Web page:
And that steady, halfcourt, floor-general-type player is something the Raptors need, with Lowry gone. Yes, Fred VanVleet is here but he's still showing growing pains as a lead ball handler — and having another lead guard in two-guard sets allows the Raptors to unleash VanVleet’s three-point shooting as an off-the-ball threat, as they often did with Lowry. And Malachi Flynn is perhaps not quite ready for primetime yet, if he ever will be.
Although Dragic has started all three preseason games the Raptors have played as I write this, there’s a decent chance he moves to the bench at some point this season; his history as a sixth man in Miami the past couple seasons, behind a younger point guard in Kendrick Nunn, indicates at least some level of comfort in the role, should Nick Nurse decide to start Flynn, or a more traditional shooting guard in Gary Trent Jr., or an unconventional big in the backcourt, like Scottie Barnes or Dalano Banton.
Either starting or off the bench, on defense, Dragic should be a plus. Although he’s never made an All-NBA Defensive team, Dragic wouldn’t have played 30 minutes a night for seven seasons under Erik Spoelstra if he wan’t a plus defender. He’s an aggressive on-ball defender who isn’t afraid to get into an opponent’s face, or under his skin — the very definition of a “guy you hate to play against but love when he’s on your team.” Dragic should pick up coach Nurse’s defensive schemes, and since Nurse has very little patience for players who don’t pick up the schemes quickly, we’ll probably see a good amount of Goran in the early part of the season.
And that grittiness should be the thing that erases any lingering doubts about Dragic in Raptor fans’ hearts. Yeah, he played the villain for a long time, and yeah, it’s hard to forgive anyone that gets all up in Mr. Toronto’s face. But Dragic is your typical “hard-nosed” player that always seems to become a fan-favourite here in Toronto, and so many of the things we hated him for are the exact same sort of things we loved Kyle Lowry for. He can’t replace Lowry in our hearts or on the floor, but we can certainly appreciate the similar type of effort that Dragic brings to the game.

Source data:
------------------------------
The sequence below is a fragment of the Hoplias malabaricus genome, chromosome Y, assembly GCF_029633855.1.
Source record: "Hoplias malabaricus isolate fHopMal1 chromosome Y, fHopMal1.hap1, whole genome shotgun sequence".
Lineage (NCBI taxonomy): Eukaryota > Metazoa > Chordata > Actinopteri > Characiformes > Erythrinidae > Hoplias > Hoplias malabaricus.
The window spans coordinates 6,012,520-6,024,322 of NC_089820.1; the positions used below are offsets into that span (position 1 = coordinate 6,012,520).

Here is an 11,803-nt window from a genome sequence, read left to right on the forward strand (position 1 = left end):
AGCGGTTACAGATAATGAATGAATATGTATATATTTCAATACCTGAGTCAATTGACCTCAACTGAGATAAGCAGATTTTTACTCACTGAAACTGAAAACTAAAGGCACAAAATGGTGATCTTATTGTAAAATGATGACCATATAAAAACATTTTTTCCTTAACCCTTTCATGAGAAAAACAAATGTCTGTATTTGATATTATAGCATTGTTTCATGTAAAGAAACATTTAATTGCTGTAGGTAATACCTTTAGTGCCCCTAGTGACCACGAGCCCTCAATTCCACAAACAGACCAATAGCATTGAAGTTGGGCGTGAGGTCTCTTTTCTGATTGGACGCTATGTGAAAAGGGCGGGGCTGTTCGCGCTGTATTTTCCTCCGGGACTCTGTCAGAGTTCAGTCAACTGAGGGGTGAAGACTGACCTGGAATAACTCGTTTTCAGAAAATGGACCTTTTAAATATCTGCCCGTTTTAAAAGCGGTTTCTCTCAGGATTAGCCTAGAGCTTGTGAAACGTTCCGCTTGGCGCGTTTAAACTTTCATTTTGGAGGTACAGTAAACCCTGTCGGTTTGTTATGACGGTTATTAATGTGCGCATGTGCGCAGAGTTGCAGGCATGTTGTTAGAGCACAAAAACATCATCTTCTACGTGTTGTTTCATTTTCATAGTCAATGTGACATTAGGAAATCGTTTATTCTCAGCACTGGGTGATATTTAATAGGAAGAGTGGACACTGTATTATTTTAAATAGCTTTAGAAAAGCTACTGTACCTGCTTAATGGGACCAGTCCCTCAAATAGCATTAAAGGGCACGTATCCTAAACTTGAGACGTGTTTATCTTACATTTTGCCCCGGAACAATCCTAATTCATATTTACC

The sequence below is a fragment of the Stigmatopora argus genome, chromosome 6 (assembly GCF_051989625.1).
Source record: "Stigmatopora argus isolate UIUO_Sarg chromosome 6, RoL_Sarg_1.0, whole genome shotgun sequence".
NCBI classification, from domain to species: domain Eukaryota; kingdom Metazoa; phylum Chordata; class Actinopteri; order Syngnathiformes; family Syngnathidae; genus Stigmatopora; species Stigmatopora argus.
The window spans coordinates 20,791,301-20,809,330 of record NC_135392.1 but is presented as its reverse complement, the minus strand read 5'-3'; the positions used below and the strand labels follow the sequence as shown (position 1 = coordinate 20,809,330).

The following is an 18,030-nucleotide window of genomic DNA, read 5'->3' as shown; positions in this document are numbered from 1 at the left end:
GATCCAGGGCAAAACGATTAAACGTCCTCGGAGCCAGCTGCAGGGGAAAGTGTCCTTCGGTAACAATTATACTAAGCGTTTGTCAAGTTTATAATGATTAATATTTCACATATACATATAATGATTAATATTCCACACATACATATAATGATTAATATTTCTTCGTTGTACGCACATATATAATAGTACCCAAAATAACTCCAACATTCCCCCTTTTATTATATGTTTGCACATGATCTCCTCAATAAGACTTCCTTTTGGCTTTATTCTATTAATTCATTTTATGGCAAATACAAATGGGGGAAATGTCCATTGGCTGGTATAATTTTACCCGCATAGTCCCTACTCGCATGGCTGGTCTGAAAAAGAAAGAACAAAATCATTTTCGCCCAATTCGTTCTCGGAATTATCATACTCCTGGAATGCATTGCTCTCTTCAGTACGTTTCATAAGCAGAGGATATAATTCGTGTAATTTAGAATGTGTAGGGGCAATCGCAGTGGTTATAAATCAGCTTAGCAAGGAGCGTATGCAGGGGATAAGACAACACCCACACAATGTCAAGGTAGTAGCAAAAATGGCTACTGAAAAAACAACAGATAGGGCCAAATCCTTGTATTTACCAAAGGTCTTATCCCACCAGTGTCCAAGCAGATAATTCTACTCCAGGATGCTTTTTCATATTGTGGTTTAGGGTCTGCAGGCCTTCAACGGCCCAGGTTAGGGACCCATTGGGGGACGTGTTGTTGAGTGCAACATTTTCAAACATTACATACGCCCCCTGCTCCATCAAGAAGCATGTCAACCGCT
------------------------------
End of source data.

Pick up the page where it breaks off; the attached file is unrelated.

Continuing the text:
Finally there’s the “mentorship of the young guys” aspect of Dragic’s presence on this Raptors team. Although Fred VanVleet and Pascal Siakam are the clear team leaders, Dragic should find plenty of room to be the “guy who puts his arm around the young guys’ shoulder” guys; and that’s probably exactly what someone like a Scottie Barnes or Dalano Banton needs. VanVleet and Siakam are already Raptors legends and have high expectations. Dragic is just as new to the team as his young teammates, and has less at stake in the franchise’s success as VanVleet and Siakam do. Barnes and co. may find Dragic easier to talk to or confide in. In fact, Barnes already seems to have forged a strong connection to Dragic:
Scottie Barnes was excited about Goran Dragic’s player intro.— Hoop Central (@TheHoopCentral) October 4, 2021
And if the lovable Scottie Barnes can love Dragic, then surely we can too, right?
There’s a decent chance Dragic is traded sometime between December 15 and the February trade deadline. But for now, the Raptors should be able to take advantage of his skills and leadership, and Dragic should be able to make the best of what is, for him, a less-than ideal situation.